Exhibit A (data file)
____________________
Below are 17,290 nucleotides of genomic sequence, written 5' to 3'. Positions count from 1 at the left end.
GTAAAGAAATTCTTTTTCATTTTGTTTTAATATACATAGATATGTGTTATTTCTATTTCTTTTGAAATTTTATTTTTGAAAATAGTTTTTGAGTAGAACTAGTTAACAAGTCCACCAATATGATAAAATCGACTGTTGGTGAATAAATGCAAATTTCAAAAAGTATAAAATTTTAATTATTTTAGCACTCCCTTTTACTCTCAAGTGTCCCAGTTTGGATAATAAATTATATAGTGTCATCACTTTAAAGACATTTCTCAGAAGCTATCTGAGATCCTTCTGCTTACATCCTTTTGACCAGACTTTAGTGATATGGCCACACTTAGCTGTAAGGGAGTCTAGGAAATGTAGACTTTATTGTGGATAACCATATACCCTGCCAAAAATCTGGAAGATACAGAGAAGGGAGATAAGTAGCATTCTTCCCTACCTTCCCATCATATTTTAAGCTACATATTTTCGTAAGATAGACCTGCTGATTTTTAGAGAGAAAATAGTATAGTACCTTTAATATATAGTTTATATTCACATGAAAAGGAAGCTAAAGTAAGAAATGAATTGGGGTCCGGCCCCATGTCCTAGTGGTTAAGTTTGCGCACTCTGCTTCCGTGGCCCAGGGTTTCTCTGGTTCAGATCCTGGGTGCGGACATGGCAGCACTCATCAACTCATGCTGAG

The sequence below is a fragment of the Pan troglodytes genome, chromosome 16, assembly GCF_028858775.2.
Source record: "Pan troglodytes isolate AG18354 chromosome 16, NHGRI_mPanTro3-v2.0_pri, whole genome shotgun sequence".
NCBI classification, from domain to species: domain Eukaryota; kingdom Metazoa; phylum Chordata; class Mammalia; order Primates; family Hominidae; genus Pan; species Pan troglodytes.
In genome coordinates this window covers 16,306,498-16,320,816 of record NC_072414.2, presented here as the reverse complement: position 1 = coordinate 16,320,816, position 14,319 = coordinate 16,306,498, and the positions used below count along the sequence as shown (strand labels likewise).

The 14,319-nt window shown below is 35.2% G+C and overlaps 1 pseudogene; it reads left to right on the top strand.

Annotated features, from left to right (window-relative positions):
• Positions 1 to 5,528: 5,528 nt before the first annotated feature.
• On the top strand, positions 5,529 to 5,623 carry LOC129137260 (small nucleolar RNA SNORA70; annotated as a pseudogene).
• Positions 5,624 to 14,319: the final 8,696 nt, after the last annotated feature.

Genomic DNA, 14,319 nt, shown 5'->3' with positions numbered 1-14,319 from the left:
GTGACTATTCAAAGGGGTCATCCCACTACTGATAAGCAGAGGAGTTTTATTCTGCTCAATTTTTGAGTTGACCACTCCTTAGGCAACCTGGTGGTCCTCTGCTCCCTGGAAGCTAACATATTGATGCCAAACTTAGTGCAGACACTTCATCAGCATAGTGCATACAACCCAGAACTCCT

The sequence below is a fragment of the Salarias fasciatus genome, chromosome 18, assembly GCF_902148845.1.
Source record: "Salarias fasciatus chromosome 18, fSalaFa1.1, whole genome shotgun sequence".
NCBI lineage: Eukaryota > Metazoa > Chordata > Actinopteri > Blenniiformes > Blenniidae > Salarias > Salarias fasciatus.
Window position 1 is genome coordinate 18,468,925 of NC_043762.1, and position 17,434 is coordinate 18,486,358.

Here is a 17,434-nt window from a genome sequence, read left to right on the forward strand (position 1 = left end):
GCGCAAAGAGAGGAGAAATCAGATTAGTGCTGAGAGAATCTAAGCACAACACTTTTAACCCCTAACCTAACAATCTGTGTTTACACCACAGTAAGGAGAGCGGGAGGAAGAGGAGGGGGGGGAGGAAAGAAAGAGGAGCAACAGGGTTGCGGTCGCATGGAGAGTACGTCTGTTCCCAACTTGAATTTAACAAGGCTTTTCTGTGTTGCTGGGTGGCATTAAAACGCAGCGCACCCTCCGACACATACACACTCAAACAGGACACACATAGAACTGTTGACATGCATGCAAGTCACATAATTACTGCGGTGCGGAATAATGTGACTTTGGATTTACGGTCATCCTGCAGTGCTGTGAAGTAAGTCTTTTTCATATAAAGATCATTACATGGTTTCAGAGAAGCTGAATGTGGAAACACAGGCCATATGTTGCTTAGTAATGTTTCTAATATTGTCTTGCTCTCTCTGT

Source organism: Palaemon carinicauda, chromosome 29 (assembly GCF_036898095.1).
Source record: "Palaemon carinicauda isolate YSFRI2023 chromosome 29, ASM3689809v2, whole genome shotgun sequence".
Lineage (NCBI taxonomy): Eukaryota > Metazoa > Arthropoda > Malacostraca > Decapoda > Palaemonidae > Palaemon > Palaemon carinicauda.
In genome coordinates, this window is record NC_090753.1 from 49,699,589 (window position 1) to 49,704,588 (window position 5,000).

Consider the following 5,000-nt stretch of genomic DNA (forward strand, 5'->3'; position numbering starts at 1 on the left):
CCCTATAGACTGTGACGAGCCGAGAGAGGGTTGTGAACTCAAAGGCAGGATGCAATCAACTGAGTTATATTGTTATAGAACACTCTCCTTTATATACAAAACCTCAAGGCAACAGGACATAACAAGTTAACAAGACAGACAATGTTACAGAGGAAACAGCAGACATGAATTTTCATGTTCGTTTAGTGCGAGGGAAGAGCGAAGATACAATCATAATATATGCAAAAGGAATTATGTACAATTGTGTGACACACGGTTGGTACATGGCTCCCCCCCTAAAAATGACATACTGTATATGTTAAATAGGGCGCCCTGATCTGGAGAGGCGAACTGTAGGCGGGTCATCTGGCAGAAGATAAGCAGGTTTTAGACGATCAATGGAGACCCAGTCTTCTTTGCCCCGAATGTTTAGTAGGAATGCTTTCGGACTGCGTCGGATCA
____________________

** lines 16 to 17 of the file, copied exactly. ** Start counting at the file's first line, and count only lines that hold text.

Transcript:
NCBI lineage: Eukaryota > Metazoa > Chordata > Actinopteri > Blenniiformes > Blenniidae > Salarias > Salarias fasciatus.
Window position 1 is genome coordinate 18,468,925 of NC_043762.1, and position 17,434 is coordinate 18,486,358.